North Korea / Places We Go

North Korea’s Arirang Mass Games

north-korea-mass-games

The Mass Games in North Korea are not exactly an obscure or unknown event and so I shall not write too much about the experience other than to advise you that, as per standard The Velvet Rocket policy, I will try to show what it is like to be there.

That said, I know this statement is something of a cliché, but words and pictures and even video just can’t do justice to the Arirang Mass Games experience. Words fall short because there isn’t the vocabulary to describe the sheer size of it all or to convey the visual and auditory overload to your senses. And pictures and video fall short because they can’t be everywhere at once… There are so many things going on at the same time that the camera can either be swung around frantically in every direction, trying to capture everything or the camera can focus on one thing – both approaches lead to much being missed.

Even in person, it is impossible to take it all in, but your brain and optical nerves can process the experience better than a camera. And the Mass Games are, obviously, much more intense and overwhelming when one is there in person.

The tickets aren’t cheap – ranging from 100 to 300 euros – but it is money well spent as if you have not been here previously, you will almost certainly never have seen anything like this before in your life.

It is estimated that in excess of 100,000 performers participate in the Mass Games. Throw in the talent of those 100,00 performers along with the lasers, fireworks, sounds system (and much more) and you’ve got a hell of an event…

Naturally, it is an event that has its critics, but even these critics admit that it is “one of the most spectacular shows on earth”. Hard to pass that up, no?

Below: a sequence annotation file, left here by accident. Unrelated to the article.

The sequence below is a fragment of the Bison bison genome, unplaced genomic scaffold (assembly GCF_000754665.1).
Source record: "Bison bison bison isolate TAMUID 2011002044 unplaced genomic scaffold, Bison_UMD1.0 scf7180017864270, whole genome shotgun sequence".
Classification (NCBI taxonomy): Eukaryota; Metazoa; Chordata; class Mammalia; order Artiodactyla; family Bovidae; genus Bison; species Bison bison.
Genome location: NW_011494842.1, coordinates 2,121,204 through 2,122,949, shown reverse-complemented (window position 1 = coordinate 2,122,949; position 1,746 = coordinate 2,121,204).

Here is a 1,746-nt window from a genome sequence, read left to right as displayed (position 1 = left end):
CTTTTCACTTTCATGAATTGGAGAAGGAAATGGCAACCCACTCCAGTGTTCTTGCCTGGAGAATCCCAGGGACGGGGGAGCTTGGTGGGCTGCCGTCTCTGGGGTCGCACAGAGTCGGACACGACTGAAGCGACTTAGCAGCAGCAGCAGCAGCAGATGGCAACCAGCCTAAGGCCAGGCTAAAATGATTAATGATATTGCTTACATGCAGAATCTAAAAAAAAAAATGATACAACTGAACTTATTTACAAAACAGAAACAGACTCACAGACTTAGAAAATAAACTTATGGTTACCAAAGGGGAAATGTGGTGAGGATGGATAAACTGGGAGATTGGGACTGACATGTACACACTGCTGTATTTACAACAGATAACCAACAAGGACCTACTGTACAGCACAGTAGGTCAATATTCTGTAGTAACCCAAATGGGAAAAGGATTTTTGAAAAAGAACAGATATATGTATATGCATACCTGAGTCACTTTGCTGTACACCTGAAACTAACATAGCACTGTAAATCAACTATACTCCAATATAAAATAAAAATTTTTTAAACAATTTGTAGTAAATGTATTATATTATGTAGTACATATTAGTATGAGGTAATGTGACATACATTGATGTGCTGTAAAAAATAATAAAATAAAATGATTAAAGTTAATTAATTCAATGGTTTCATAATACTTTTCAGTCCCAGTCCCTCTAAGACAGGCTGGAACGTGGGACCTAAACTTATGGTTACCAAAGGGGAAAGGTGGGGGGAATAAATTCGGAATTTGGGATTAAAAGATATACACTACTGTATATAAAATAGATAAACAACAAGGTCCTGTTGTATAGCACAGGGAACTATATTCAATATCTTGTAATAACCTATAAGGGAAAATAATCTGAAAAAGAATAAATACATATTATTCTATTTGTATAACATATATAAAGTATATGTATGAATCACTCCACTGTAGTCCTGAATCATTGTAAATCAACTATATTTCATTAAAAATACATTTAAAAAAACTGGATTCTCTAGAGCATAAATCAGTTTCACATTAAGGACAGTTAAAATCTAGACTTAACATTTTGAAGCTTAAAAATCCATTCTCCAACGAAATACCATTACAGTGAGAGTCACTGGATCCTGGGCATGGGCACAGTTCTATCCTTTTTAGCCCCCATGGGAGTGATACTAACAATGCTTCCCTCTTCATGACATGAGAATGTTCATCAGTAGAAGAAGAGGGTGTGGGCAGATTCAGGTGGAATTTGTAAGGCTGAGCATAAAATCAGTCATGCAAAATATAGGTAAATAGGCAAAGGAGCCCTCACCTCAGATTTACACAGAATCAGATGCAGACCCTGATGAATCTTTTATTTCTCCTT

The Mass Games are held at the impressive May Day Stadium in North Korea’s capital:

may-day-stadium-north-korea

may-day-stadium

Fortunately, if you’re a Westerner, you’ll get ushered in through the VIP entrance:

vip-entrance-may-day-stadium

This year’s Mass Games theme marks the 60th anniversary of the armistice which ended the Korean War (a conflict which North Korea claims it won decisively).

Both the pictures and videos of the performance are presented below in chronological order… The Velvet Rocket staff were utilizing a new camera on this trip, so if you click on the pictures to bring them up to full size, you can see interesting details such as facial expressions:

north-korea-mass-games

north-korea-mass-games

The images in the background – which bear a resemblance to a pixelated Roy Lichtenstein painting – are made up of colored cards being held up by children. The cards are flipped around with incredible speed and precision to produce different images:

north-korea-mass-games

north-korea-mass-games

north-korea-mass-games

north-korea-mass-games

north-korea-mass-games

north-korea-mass-games

north-korea-mass-games

north-korea-mass-games

north-korea-mass-games

north-korea-mass-games

north-korea-mass-games

north-korea-mass-games

north-korea-mass-games

north-korea-mass-games

north-korea-mass-games

north-korea-mass-games

north-korea-mass-games

north-korea-mass-games

north-korea-mass-games

north-korea-mass-games

north-korea-mass-games

Unless one is really into the Arirang Mass Games, I wouldn’t expect anyone to sit and watch all of these videos. However, I suggest watching a couple of them – say Part 2 or 4 or 6 – to get a sense of what the experience is like.

Part 1:

Part 2:

Part 3:

Part 4:

Part 5:

Part 6:

Part 7:

Part 8:

Part 9:

The Grand Finale:

The whole thing really is a remarkable experience.

The North Koreans making their way out of the May Day Stadium at the end of the performance:

audience-mass-games-north-korea

Advertisements

9 thoughts on “North Korea’s Arirang Mass Games

    • I hope to answer any questions you might have, David, over the coming weeks in further posts about North Korea. If I leave anything out that you are curious about, feel free to send me an email or leave a comment with a specific question and I will do my best to provide more detail. Thanks for your readership.

  1. Pingback: People in North Korea | Stanito

Leave a Reply

Fill in your details below or click an icon to log in:

WordPress.com Logo

You are commenting using your WordPress.com account. Log Out / Change )

Twitter picture

You are commenting using your Twitter account. Log Out / Change )

Facebook photo

You are commenting using your Facebook account. Log Out / Change )

Google+ photo

You are commenting using your Google+ account. Log Out / Change )

Connecting to %s